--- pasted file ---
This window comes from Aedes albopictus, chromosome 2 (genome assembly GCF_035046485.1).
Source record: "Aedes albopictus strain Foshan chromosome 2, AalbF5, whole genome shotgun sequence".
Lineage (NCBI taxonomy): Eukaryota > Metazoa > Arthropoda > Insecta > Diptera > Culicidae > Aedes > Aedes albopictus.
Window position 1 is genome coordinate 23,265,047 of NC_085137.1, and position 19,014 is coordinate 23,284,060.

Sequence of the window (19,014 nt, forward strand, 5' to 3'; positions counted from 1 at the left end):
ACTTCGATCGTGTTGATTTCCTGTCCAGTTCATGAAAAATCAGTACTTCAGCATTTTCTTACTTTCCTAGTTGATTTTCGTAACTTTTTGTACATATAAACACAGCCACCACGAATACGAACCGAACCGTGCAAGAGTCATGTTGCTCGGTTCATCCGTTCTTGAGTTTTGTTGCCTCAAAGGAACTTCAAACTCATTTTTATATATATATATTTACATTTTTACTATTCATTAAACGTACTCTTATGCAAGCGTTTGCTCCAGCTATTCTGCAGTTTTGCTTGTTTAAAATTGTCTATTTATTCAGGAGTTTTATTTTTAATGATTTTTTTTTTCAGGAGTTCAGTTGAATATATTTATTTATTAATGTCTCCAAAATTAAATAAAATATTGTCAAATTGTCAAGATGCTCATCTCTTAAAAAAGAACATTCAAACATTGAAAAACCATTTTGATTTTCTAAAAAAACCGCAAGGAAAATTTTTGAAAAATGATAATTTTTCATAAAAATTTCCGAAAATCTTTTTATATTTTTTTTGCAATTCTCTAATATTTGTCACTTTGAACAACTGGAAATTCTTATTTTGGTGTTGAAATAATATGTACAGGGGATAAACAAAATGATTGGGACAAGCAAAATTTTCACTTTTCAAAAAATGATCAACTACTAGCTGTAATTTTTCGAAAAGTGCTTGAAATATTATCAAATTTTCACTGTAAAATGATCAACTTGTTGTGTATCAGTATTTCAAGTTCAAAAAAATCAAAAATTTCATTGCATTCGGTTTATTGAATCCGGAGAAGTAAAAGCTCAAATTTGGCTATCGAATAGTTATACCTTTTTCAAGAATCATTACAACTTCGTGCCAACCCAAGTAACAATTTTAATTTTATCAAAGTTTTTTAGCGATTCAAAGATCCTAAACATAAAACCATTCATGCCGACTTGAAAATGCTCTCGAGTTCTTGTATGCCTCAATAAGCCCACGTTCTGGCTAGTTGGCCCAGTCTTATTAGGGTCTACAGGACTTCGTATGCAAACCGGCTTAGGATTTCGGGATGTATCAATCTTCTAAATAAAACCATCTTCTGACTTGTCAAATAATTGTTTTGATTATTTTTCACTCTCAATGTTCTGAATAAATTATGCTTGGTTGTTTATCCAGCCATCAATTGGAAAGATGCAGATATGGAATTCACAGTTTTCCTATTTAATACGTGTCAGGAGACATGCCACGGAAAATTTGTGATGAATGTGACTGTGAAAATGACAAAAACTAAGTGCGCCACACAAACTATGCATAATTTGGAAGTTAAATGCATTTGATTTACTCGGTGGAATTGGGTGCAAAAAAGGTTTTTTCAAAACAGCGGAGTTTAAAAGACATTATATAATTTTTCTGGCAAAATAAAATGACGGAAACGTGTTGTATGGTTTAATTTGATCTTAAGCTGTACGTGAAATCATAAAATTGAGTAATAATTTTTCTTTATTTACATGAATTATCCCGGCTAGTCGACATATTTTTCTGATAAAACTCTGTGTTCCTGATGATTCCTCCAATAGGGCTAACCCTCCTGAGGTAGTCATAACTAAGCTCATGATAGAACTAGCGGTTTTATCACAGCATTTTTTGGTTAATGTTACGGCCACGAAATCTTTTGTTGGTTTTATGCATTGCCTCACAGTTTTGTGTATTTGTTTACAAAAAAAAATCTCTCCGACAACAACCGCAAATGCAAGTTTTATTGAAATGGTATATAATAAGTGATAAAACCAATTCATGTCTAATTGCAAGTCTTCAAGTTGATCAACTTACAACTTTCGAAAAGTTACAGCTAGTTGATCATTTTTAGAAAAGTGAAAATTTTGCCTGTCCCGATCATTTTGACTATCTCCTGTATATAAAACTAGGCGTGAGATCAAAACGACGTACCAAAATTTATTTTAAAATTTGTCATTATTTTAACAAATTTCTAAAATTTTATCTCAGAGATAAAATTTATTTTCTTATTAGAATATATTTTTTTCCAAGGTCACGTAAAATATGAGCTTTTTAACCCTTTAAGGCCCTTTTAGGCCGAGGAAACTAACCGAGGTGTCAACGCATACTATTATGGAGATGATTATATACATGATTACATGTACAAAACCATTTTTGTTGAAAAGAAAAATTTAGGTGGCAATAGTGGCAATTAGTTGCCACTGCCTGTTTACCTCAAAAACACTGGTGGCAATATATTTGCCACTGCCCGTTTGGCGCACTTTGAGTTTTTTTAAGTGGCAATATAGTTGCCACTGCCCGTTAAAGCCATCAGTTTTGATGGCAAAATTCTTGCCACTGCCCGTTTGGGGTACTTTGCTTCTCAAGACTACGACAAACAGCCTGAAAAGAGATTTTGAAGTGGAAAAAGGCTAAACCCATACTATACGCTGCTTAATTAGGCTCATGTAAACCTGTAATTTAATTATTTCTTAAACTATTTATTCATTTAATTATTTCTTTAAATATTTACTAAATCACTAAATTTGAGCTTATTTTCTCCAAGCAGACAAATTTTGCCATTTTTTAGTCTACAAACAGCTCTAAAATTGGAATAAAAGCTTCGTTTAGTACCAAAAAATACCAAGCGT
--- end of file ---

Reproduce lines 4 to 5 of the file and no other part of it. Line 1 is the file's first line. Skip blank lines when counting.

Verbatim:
Window position 1 is genome coordinate 23,265,047 of NC_085137.1, and position 19,014 is coordinate 23,284,060.

Sequence of the window (19,014 nt, forward strand, 5' to 3'; positions counted from 1 at the left end):